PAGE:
Managing Director & Partner
For several decades, manufacturers have used lean principles and tools to reduce operational complexity and improve productivity. The lean approach provides the foundation for operational excellence by standardizing processes, instilling a culture of continuous improvement, and empowering workers on the shop floor. However, given the increasing complexity of operations, many companies have found that lean management by itself is not sufficient to address their operational challenges. Recently, a set of advanced digital technologies known as Industry 4.0 has emerged to offer new approaches for dealing with complexity and improving productivity. By deploying the right combination of technologies, manufacturers can boost speed, efficiency, and coordination and even facilitate self-managing factory operations. (See the sidebar “The Basics of Lean Management and Industry 4.0.”)
Both lean management and Industry 4.0 support the objectives of operational excellence, but they apply different types of tools to achieve these goals.
Lean Management. This approach reduces complexity and cost by eliminating waste and non-value-adding activities throughout a process or value chain. It provides techniques for involving all employees in continuously reviewing and improving efficiency. The approach is built on such management techniques as waste reduction, takt time planning, and standardized processes. A variety of tools are applied to achieve lean objectives: value stream mapping identifies waste and critical process steps, single-minute exchange of dies reduces equipment downtime that results from tool changeovers, visual controls help operators identify the right times to replenish material or adjust equipment, and preventive maintenance reduces the number of breakdowns by proactively maintaining and controlling equipment at fixed intervals.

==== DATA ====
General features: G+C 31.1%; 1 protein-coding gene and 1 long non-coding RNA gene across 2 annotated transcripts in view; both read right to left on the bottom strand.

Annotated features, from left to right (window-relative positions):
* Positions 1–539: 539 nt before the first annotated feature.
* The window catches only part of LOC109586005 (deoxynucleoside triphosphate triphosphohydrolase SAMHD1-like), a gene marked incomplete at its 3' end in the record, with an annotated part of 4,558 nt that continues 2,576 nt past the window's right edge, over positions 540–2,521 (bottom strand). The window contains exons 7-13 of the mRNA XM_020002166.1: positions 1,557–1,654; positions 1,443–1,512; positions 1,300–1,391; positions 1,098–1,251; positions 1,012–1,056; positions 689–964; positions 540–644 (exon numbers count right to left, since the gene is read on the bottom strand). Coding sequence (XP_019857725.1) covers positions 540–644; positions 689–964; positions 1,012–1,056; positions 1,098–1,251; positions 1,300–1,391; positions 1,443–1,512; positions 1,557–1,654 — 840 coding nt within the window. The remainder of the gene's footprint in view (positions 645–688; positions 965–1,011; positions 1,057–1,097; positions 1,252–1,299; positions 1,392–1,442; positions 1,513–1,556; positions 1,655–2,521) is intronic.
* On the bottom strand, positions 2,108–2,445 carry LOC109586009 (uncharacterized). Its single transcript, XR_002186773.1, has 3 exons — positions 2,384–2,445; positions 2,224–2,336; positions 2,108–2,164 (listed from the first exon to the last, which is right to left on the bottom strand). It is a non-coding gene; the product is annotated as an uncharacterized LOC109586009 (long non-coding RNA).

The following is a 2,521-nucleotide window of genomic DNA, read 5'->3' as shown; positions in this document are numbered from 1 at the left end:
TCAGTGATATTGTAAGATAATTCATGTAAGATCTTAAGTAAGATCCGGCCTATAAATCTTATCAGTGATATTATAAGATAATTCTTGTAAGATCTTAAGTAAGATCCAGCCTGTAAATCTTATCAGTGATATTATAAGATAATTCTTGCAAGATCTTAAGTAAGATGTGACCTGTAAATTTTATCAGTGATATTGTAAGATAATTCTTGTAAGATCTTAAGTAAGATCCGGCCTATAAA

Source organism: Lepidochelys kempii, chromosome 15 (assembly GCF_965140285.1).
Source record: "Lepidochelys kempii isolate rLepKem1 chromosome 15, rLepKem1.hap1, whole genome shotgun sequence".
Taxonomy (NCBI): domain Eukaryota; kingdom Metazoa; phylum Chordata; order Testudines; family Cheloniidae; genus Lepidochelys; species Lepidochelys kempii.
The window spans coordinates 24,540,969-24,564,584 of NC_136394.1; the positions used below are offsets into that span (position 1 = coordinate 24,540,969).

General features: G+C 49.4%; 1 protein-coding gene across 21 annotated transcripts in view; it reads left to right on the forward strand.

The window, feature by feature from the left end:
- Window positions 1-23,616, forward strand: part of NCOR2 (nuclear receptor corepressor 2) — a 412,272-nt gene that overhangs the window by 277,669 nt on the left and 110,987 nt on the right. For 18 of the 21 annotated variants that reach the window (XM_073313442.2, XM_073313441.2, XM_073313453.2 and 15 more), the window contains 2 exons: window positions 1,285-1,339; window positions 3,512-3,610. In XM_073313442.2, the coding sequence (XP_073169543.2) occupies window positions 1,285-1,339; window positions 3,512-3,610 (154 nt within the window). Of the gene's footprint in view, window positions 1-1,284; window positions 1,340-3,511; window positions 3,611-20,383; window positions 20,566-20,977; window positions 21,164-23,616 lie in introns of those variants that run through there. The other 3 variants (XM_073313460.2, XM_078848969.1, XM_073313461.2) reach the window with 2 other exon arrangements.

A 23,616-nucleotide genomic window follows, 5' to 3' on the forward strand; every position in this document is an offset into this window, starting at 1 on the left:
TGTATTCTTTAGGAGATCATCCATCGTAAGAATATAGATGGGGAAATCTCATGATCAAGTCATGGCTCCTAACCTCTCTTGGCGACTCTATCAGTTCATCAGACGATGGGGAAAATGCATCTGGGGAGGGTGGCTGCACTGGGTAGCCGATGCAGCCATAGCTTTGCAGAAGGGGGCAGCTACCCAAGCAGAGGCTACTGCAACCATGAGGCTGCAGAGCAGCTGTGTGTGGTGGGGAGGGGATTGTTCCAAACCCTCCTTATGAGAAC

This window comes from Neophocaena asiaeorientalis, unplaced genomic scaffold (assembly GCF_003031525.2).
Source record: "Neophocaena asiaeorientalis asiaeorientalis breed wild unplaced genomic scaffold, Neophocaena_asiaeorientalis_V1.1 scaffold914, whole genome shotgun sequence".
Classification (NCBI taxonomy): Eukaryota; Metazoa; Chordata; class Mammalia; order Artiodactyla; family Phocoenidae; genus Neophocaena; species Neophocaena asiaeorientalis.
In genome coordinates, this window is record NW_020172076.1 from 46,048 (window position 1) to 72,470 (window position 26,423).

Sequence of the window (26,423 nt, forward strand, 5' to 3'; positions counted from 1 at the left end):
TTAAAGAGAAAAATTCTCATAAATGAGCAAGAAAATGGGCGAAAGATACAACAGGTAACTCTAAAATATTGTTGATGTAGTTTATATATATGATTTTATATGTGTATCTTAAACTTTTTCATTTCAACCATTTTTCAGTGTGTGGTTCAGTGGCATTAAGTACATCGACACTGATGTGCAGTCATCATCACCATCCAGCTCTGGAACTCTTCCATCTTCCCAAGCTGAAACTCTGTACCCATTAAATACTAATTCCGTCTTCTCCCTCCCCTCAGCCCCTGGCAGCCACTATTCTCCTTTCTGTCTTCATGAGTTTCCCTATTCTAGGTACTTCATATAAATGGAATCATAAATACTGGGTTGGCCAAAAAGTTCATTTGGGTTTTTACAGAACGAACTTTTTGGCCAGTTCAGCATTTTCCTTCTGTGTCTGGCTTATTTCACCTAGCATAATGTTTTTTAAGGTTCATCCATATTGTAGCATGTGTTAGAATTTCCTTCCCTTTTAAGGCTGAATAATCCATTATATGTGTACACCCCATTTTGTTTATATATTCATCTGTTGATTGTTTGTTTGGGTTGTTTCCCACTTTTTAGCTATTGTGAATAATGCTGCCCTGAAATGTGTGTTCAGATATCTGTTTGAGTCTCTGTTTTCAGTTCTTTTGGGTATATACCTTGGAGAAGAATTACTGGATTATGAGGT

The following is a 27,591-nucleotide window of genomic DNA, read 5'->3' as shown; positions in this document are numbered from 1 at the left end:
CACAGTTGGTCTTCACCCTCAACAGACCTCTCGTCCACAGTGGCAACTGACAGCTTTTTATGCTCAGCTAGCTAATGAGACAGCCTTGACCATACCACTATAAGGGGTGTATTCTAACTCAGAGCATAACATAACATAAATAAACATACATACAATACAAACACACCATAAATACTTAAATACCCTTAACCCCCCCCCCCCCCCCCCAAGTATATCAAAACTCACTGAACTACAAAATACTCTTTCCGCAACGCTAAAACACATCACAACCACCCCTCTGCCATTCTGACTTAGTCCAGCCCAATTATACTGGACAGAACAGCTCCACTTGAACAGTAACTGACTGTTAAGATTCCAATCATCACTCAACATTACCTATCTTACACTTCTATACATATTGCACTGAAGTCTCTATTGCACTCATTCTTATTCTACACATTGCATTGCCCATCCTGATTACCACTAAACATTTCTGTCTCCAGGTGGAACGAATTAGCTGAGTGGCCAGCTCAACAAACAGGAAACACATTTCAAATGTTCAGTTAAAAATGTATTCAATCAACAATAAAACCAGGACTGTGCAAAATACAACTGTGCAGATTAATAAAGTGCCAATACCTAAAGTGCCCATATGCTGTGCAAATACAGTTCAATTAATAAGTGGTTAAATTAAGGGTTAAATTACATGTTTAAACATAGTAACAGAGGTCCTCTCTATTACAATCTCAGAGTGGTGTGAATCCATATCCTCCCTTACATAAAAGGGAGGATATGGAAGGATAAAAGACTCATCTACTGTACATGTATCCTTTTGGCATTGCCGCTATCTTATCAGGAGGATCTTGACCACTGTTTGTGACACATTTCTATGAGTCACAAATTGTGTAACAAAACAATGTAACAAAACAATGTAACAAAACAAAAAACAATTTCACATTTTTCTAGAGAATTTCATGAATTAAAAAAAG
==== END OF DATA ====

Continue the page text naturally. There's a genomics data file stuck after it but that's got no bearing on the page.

Industry 4.0. The fourth wave of technological advancement in manufacturing is powered by nine foundational technologies: additive manufacturing, advanced robotics, augmented reality, big data and analytics, cloud computing, cyber security, horizontal and vertical system integration, the industrial internet, and simulation. Sensors, machines, work pieces, and IT systems are connected along a value chain that extends beyond a single enterprise. These connected systems can interact and analyze data to predict failure, reconfigure themselves, and adapt to change. Manufacturers can reach new levels of operational performance. They can, for example, advance from preventive to predictive maintenance, which means that maintenance tasks are performed only when necessary.